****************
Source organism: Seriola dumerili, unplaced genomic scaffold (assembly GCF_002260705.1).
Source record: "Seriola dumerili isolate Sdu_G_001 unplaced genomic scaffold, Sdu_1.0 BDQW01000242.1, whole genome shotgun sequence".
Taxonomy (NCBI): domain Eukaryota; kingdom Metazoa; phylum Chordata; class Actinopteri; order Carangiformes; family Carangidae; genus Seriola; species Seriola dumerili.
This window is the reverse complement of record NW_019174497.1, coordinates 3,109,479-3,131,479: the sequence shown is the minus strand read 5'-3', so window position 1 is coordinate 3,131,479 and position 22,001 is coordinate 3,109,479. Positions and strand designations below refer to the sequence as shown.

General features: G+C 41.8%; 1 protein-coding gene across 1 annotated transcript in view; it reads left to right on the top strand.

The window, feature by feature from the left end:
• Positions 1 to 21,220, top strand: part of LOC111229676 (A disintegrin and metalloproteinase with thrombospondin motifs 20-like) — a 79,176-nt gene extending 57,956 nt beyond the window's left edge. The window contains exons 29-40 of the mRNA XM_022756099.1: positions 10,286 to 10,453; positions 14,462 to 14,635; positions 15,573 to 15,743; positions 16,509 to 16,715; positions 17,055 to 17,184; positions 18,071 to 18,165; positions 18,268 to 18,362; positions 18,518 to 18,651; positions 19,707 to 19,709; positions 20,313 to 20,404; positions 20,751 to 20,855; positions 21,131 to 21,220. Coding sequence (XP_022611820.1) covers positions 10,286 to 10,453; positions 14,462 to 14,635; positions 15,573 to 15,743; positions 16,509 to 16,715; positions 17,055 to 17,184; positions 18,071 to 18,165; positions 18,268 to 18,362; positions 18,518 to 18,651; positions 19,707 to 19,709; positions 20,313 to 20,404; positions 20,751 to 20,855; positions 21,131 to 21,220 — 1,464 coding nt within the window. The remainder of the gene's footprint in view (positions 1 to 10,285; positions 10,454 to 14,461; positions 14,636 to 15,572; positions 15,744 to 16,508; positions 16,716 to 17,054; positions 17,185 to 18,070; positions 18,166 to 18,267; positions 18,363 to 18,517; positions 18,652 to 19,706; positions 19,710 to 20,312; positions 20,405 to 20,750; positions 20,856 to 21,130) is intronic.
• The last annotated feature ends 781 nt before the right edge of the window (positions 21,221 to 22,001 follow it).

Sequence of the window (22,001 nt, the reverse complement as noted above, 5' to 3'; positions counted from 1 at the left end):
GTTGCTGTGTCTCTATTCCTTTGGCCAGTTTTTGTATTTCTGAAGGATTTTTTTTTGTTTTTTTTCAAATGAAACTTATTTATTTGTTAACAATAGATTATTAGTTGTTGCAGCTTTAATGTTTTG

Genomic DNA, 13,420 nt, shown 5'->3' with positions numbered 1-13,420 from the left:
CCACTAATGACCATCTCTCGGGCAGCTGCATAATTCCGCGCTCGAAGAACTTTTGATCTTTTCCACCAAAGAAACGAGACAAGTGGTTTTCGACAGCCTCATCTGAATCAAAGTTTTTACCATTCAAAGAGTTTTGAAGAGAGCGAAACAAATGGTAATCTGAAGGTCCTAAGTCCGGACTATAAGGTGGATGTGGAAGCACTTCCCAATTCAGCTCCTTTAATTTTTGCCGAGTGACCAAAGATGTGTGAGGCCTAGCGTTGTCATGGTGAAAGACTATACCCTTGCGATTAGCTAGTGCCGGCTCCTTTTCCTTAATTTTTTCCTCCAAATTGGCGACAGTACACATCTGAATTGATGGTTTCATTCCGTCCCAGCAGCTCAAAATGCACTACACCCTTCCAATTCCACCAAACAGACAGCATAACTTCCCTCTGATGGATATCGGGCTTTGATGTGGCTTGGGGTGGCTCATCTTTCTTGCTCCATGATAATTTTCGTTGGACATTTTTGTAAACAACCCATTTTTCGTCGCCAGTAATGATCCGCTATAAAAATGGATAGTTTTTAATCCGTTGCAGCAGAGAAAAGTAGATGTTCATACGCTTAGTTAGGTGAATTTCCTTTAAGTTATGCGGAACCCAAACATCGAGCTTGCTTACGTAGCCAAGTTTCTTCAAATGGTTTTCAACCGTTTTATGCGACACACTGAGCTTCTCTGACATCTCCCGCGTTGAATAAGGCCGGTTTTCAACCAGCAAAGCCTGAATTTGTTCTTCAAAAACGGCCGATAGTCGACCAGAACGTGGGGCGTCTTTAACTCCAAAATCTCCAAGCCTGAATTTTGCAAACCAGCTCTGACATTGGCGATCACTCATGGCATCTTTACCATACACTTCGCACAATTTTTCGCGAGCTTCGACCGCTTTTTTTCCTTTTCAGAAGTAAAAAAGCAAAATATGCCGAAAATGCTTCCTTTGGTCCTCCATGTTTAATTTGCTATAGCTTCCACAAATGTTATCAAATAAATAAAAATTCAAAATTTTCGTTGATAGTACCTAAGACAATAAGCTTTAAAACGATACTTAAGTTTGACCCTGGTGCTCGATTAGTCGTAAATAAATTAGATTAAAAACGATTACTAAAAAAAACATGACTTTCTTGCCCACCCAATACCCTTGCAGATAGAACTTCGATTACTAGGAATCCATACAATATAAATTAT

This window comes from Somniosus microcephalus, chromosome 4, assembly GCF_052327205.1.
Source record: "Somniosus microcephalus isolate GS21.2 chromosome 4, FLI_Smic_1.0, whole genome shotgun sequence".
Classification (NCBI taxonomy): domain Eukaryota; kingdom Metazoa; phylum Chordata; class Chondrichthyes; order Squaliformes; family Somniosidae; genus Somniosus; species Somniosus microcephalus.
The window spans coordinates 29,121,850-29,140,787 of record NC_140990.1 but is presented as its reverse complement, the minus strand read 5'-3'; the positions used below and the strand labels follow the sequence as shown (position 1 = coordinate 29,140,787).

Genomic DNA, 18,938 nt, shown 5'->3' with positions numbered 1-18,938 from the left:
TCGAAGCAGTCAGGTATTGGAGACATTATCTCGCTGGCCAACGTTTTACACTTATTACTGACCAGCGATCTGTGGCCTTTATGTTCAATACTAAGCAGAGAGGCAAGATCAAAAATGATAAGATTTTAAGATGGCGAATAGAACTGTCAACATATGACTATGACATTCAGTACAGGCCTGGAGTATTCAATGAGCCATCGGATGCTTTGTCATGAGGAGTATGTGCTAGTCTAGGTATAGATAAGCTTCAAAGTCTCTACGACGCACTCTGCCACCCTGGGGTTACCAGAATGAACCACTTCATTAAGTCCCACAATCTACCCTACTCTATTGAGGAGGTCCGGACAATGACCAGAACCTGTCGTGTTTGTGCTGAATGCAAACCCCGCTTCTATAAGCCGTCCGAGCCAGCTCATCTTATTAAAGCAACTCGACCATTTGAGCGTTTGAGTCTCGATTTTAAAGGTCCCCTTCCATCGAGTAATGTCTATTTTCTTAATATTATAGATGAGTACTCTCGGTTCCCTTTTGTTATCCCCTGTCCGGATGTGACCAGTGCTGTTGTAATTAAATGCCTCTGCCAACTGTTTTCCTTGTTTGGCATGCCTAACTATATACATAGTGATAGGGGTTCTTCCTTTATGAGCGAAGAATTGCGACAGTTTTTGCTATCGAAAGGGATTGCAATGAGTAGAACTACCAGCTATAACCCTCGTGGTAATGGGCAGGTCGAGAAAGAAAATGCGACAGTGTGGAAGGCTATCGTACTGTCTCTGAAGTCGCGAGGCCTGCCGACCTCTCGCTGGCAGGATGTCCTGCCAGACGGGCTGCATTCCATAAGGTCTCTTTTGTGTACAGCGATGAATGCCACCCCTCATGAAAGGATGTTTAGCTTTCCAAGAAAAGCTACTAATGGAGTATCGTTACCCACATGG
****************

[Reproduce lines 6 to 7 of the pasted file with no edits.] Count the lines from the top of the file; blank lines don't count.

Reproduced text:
The window, feature by feature from the left end:
• Positions 1 to 21,220, top strand: part of LOC111229676 (A disintegrin and metalloproteinase with thrombospondin motifs 20-like) — a 79,176-nt gene extending 57,956 nt beyond the window's left edge. The window contains exons 29-40 of the mRNA XM_022756099.1: positions 10,286 to 10,453; positions 14,462 to 14,635; positions 15,573 to 15,743; positions 16,509 to 16,715; positions 17,055 to 17,184; positions 18,071 to 18,165; positions 18,268 to 18,362; positions 18,518 to 18,651; positions 19,707 to 19,709; positions 20,313 to 20,404; positions 20,751 to 20,855; positions 21,131 to 21,220. Coding sequence (XP_022611820.1) covers positions 10,286 to 10,453; positions 14,462 to 14,635; positions 15,573 to 15,743; positions 16,509 to 16,715; positions 17,055 to 17,184; positions 18,071 to 18,165; positions 18,268 to 18,362; positions 18,518 to 18,651; positions 19,707 to 19,709; positions 20,313 to 20,404; positions 20,751 to 20,855; positions 21,131 to 21,220 — 1,464 coding nt within the window. The remainder of the gene's footprint in view (positions 1 to 10,285; positions 10,454 to 14,461; positions 14,636 to 15,572; positions 15,744 to 16,508; positions 16,716 to 17,054; positions 17,185 to 18,070; positions 18,166 to 18,267; positions 18,363 to 18,517; positions 18,652 to 19,706; positions 19,710 to 20,312; positions 20,405 to 20,750; positions 20,856 to 21,130) is intronic.